We all know that this Ukraine issue, if it does not develop beyond conventional warfare could span on for years more, that is a foregone conclusion and although Ukraine have had massive military achievements by way of forcing Russian forces to retreat and by sinking a few warships a new offensive is currently being waged by the Russian offenders against their ancestral Cossack counterparts, a massive oversight, or underestimation by the Russians but due to how long this war could be waged we need to start looking beyond Ukraines borders for grain import and export.
When I say that we need to start looking beyond Ukraines borders for grain import and export I am talking about countries with major grain farming infrastructures, such as in the United States and the main grain producing provinces in Canada (with the three main provinces being Alberta, British Columbia and Manitoba). According to an article by World Population Review these are the top ten wheat producing countries in 2020, I do not have data from 2021 and for obvious reasons data for this year is not yet available.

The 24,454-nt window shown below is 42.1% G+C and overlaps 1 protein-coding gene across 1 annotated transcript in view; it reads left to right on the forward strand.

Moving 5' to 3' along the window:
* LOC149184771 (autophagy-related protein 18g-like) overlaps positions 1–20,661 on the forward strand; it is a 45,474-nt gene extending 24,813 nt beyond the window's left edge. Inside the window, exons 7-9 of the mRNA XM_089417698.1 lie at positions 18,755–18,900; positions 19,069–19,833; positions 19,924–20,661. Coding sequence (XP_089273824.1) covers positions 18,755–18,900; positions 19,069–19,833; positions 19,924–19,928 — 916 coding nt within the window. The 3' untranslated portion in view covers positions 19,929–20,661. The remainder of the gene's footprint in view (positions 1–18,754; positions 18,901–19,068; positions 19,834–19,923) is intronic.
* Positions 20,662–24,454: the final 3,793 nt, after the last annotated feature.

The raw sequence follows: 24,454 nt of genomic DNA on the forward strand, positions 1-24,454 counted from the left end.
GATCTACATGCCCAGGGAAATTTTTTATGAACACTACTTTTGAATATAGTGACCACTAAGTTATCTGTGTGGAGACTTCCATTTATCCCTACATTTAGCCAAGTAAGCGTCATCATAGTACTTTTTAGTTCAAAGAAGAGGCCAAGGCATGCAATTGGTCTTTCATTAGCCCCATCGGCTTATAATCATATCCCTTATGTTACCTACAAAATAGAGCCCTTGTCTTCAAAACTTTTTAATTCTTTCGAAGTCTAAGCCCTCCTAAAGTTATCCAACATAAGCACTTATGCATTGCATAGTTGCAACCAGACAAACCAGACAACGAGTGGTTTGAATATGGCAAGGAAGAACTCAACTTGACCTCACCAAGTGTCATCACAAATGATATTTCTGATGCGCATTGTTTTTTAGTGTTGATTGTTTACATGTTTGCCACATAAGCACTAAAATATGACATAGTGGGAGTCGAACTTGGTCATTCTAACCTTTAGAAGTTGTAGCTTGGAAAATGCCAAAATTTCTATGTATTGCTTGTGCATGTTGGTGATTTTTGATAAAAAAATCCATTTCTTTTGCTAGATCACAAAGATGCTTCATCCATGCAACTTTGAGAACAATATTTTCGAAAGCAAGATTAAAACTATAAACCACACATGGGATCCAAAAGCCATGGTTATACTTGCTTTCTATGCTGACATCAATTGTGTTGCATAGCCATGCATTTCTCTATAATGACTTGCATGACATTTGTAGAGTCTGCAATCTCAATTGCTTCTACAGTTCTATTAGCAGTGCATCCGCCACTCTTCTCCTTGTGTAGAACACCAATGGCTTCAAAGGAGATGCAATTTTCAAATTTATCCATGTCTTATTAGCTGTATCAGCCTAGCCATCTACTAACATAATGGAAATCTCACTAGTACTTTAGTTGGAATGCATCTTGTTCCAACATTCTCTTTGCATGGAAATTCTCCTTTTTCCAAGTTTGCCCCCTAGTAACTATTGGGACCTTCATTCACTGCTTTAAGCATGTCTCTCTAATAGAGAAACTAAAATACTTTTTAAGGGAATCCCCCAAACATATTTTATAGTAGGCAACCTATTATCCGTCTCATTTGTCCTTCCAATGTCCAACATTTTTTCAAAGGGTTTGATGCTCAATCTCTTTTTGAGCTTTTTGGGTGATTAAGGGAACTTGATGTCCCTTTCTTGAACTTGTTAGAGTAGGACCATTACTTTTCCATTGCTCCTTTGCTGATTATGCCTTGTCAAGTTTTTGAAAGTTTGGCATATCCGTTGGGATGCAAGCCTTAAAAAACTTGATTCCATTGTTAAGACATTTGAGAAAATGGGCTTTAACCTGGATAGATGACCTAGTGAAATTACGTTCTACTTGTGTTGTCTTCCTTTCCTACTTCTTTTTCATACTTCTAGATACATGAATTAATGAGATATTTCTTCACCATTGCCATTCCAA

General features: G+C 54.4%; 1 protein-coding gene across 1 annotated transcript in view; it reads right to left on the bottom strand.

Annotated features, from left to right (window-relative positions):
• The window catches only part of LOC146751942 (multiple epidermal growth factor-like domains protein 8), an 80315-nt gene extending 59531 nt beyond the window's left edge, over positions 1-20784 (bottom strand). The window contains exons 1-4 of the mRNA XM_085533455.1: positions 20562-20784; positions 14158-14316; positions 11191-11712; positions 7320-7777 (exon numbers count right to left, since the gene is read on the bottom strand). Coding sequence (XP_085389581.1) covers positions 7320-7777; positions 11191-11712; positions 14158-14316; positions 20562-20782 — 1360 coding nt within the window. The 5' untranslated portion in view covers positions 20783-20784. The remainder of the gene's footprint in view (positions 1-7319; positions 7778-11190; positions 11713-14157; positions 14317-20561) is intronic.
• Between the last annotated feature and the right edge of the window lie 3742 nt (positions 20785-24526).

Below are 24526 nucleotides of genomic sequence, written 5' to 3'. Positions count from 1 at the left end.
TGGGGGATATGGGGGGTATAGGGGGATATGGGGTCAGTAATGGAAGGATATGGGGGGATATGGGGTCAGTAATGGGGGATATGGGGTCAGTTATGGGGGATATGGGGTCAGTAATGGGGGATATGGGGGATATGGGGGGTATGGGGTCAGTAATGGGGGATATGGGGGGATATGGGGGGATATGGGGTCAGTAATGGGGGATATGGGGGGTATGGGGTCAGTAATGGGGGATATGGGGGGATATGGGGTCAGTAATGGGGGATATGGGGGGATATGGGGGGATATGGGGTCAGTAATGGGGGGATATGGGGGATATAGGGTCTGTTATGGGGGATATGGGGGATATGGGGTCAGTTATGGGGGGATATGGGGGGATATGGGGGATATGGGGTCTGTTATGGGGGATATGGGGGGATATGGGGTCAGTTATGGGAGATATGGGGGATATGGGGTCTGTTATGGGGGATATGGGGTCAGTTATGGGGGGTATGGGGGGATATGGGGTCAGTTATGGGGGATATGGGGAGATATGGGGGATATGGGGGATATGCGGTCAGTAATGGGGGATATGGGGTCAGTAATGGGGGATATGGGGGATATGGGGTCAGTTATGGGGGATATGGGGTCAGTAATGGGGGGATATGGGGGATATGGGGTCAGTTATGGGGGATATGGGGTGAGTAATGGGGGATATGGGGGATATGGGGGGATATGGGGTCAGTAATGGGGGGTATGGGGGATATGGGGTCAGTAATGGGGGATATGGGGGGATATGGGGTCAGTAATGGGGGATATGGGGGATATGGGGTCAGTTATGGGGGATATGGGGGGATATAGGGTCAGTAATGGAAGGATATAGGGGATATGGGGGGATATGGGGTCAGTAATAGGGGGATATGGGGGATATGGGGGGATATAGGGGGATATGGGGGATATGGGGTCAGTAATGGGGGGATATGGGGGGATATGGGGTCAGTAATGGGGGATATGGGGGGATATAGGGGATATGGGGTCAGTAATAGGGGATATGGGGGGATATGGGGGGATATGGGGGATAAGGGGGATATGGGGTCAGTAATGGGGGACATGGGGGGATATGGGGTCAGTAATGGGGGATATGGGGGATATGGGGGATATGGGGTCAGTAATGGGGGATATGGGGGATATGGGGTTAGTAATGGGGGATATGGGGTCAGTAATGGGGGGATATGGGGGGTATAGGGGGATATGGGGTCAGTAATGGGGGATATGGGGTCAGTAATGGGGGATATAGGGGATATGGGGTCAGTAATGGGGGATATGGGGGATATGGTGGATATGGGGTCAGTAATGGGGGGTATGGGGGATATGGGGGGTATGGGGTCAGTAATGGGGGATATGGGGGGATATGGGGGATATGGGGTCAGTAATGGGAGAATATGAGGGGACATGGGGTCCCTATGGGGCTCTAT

- China: 134, 254, 710 tons
- India: 107, 590, 000 tons
- Russia: 85, 896, 326 tons
- United States: 49, 690, 680 tons
- Canada: 35, 183, 000 tons
- France: 30, 144, 110 tons
- Pakistan: 25, 247, 511 tons
- Ukraine: 24, 912, 350 tons
- Germany: 22, 172, 100 tons
- Turkey: 20, 500, 000 tons
Of course with global sanctions on Russia and their assault on Ukraine, neither are currently key players in the export of wheat and even if Russia were to concede defeat (which I believe is highly unlikely any time soon) and make reparations with Ukraine I doubt the world or Ukraine will trust, forget or forgive in too much of a hurry which will count Russian wheat or any other grains out for the foreseeable future, and this is what happens when you’re a bad boy.
Ukraine on the other hand with the EU and global assistance could rebuild and become bigger and better on many fronts, not just their agricultural infrastructure. Let’s hope this war ends without it turning into something much bigger and uglier.